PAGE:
Emerald darters are predators on aquatic insects, and are undoubtedly prey items as well, although their predators are not specifically known. Their parasites includes metacercarial tremetodes (Trematoda) which cause cysts, and leeches (Hirudinea). Additional ecosystem roles of emerald darters are largely unknown. (Clayton, 1984)
Emerald darters are important members of the ecosystems in which they live.
Emerald darters have no currently known negative effect on economics to humans.
Emerald darters are threatened (although not currently state listed) in Tennessee due to limited range in the state and the threat of negative impacts on stream health due to strip mining for coal. The species is fairly common throughout its range in Kentucky. (Etnier and Starnes, 1993; Kuehne and Barbour, 1983)
Amy McIntosh (author), Eastern Kentucky University, Sherry Harrel (editor, instructor), Eastern Kentucky University.
Mary Hejna (editor), University of Michigan-Ann Arbor.
living in the Nearctic biogeographic province, the northern part of the New World. This includes Greenland, the Canadian Arctic islands, and all of the North American as far south as the highlands of central Mexico.
uses sound to communicate
Referring to an animal that lives on or near the bottom of a body of water. Also an aquatic biome consisting of the ocean bottom below the pelagic and coastal zones. Bottom habitats in the very deepest oceans (below 9000 m) are sometimes referred to as the abyssal zone. see also oceanic vent.
having body symmetry such that the animal can be divided in one plane into two mirror-image halves. Animals with bilateral symmetry have dorsal and ventral sides, as well as anterior and posterior ends. Synapomorphy of the Bilateria.
an animal that mainly eats meat
uses smells or other chemicals to communicate
having markings, coloration, shapes, or other features that cause an animal to be camouflaged in its natural environment; being difficult to see or otherwise detect.
animals which must use heat acquired from the environment and behavioral adaptations to regulate body temperature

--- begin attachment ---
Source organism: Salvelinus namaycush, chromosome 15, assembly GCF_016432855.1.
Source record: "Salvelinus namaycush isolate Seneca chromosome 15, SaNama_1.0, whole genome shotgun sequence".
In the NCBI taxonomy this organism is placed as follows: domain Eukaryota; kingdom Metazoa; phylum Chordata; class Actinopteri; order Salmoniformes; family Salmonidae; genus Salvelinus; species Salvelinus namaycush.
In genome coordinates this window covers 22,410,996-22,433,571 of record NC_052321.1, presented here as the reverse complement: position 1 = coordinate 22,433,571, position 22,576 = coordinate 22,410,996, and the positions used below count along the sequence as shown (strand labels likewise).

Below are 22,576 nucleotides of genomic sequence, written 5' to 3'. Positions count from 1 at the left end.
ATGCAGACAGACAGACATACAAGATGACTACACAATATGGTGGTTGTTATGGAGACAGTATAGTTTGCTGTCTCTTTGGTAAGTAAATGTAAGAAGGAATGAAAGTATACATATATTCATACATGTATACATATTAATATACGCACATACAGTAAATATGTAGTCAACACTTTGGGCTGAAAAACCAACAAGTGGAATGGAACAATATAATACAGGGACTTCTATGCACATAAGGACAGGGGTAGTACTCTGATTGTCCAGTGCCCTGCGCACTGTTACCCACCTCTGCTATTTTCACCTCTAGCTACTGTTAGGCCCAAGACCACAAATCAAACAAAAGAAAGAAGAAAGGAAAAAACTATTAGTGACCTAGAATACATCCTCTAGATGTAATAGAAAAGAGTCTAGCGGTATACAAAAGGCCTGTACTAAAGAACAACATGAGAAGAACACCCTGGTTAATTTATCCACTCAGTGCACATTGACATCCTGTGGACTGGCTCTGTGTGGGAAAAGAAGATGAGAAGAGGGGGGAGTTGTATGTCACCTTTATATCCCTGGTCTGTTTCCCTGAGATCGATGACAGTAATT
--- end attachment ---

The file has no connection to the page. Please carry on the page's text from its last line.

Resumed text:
fertilization takes place outside the female's body
union of egg and spermatozoan
mainly lives in water that is not salty.
having a body temperature that fluctuates with that of the immediate environment; having no mechanism or a poorly developed mechanism for regulating internal body temperature.
An animal that eats mainly insects or spiders.
having the capacity to move from one place to another.
specialized for swimming
the area in which the animal is naturally found, the region in which it is endemic.
reproduction in which eggs are released by the female; development of offspring occurs outside the mother's body.
the kind of polygamy in which a female pairs with several males, each of which also pairs with several different females.
breeding is confined to a particular season
reproduction that includes combining the genetic contribution of two individuals, a male and a female
uses touch to communicate
that region of the Earth between 23.5 degrees North and 60 degrees North (between the Tropic of Cancer and the Arctic Circle) and between 23.5 degrees South and 60 degrees South (between the Tropic of Capricorn and the Antarctic Circle).
movements of a hard surface that are produced by animals as signals to others
uses sight to communicate
Clayton, J. 1984. Population Differences and Life History of Emerald Darter, Etheostoma baileyi (Pisces, Percidae). University of Kentucky, Lexington: M.S. Thesis.
Etnier, D., W. Starnes. 1993. The Fishes of Tennessee. Knoxville: The University of Tennessee Press.
Kuehne, R., R. Barbour. 1983. The American Darters. Lexington: The University Press of Kentucky.
Page, L., B. Burr. 1991. A Field Guide to the Freshwater Fishes: North America north of Mexico. New York: Houghton Mifflin Company.
Page, L., D. Swofford. 1984. Morphological correlates of ecological specialization in darters. Pp. 103-123 in D Lindquist, L Page, eds. Environmental Biology of Darters. Boston: Dr. W. Junk Publishers.